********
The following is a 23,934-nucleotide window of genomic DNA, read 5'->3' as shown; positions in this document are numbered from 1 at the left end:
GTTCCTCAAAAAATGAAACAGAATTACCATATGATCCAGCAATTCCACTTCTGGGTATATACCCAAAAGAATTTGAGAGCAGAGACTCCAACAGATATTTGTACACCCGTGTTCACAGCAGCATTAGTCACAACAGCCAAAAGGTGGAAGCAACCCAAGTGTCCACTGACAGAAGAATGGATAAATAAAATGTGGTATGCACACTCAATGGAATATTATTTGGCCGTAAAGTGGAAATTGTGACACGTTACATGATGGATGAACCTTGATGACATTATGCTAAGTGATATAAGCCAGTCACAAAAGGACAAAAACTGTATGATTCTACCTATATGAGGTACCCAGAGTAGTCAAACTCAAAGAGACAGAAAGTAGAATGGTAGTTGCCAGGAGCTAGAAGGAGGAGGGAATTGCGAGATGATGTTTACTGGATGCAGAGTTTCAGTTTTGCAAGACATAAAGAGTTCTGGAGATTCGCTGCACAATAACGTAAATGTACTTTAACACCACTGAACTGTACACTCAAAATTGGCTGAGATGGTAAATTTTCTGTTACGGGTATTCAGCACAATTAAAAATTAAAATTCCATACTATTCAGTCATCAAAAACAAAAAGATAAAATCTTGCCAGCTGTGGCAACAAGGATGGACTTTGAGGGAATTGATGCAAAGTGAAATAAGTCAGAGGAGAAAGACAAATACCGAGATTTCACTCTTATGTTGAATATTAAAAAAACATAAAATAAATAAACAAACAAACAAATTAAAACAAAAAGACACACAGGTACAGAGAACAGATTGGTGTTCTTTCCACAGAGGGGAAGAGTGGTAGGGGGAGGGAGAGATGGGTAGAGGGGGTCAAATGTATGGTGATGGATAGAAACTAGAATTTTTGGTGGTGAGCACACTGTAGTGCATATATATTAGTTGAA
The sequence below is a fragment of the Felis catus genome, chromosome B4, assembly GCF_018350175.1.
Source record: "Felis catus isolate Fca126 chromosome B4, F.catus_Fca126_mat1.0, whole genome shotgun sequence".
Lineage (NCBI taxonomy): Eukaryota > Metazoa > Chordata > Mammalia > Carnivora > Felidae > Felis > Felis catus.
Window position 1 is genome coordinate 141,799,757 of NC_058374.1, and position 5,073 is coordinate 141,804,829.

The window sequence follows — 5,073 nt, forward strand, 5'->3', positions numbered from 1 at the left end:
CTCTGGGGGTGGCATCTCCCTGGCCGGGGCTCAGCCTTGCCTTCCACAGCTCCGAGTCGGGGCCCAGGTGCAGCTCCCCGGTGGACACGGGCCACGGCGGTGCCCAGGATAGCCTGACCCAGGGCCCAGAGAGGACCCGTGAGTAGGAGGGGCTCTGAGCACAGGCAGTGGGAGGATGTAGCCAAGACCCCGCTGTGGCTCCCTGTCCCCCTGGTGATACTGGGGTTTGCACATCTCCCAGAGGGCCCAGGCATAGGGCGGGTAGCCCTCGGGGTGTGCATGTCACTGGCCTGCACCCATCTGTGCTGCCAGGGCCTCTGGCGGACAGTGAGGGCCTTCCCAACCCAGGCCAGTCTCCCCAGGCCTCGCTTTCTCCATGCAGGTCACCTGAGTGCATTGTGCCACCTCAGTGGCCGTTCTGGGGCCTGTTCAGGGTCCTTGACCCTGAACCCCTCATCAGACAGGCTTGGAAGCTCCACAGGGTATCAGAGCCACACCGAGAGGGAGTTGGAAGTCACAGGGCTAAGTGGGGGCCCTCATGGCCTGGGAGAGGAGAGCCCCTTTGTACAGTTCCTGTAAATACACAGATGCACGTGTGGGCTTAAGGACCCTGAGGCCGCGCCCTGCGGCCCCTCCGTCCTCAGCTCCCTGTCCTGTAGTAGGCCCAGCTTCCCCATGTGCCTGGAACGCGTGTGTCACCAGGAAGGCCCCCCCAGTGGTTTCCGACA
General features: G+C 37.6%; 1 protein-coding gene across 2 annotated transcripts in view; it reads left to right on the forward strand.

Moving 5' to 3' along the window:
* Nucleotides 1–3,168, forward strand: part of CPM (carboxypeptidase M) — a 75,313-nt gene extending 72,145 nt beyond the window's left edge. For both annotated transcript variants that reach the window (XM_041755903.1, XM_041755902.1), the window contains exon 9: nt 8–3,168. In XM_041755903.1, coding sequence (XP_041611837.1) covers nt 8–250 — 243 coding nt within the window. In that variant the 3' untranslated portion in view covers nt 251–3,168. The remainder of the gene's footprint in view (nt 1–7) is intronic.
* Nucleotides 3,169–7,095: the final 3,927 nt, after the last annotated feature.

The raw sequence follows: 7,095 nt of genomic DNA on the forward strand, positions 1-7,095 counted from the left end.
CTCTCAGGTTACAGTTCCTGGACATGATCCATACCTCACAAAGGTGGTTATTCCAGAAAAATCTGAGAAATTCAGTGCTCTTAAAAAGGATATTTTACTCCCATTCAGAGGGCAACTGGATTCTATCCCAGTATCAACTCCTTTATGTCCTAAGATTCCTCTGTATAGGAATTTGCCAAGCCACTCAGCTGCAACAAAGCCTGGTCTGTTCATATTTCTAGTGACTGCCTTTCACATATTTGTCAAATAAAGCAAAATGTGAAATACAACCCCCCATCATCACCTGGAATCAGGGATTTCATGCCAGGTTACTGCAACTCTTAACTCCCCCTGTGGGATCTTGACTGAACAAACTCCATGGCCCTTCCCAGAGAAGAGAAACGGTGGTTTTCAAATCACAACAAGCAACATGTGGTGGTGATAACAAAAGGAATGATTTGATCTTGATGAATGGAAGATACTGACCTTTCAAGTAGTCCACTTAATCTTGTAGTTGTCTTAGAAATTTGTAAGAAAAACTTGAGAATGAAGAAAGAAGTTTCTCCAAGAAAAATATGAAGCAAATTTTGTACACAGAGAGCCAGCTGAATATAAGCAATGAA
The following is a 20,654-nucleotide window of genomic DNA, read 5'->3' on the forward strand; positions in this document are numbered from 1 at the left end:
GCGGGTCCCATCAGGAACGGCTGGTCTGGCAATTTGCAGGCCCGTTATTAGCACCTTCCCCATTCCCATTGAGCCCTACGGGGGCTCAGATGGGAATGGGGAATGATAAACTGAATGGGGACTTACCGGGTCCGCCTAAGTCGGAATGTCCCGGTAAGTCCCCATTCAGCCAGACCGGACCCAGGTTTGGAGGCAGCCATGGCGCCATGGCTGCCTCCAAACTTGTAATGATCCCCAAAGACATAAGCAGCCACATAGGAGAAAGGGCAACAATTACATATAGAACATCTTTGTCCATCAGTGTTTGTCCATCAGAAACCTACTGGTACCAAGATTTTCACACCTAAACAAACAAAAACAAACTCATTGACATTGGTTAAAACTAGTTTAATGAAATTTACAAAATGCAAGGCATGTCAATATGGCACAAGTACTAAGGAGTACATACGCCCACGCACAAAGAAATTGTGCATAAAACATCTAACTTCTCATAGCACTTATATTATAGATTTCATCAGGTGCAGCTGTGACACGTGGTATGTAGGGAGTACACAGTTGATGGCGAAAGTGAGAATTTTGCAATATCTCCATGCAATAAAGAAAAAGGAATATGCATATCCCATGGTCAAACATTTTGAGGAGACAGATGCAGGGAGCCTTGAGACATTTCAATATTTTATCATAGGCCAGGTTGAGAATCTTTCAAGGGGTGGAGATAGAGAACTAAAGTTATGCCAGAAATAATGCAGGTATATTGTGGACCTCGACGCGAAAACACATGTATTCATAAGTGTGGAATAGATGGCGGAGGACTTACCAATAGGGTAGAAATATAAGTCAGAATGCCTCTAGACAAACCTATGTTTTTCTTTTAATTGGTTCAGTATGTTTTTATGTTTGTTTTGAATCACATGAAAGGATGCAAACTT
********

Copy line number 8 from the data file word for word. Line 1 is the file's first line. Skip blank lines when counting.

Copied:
CTCTGGGGGTGGCATCTCCCTGGCCGGGGCTCAGCCTTGCCTTCCACAGCTCCGAGTCGGGGCCCAGGTGCAGCTCCCCGGTGGACACGGGCCACGGCGGTGCCCAGGATAGCCTGACCCAGGGCCCAGAGAGGACCCGTGAGTAGGAGGGGCTCTGAGCACAGGCAGTGGGAGGATGTAGCCAAGACCCCGCTGTGGCTCCCTGTCCCCCTGGTGATACTGGGGTTTGCACATCTCCCAGAGGGCCCAGGCATAGGGCGGGTAGCCCTCGGGGTGTGCATGTCACTGGCCTGCACCCATCTGTGCTGCCAGGGCCTCTGGCGGACAGTGAGGGCCTTCCCAACCCAGGCCAGTCTCCCCAGGCCTCGCTTTCTCCATGCAGGTCACCTGAGTGCATTGTGCCACCTCAGTGGCCGTTCTGGGGCCTGTTCAGGGTCCTTGACCCTGAACCCCTCATCAGACAGGCTTGGAAGCTCCACAGGGTATCAGAGCCACACCGAGAGGGAGTTGGAAGTCACAGGGCTAAGTGGGGGCCCTCATGGCCTGGGAGAGGAGAGCCCCTTTGTACAGTTCCTGTAAATACACAGATGCACGTGTGGGCTTAAGGACCCTGAGGCCGCGCCCTGCGGCCCCTCCGTCCTCAGCTCCCTGTCCTGTAGTAGGCCCAGCTTCCCCATGTGCCTGGAACGCGTGTGTCACCAGGAAGGCCCCCCCAGTGGTTTCCGACA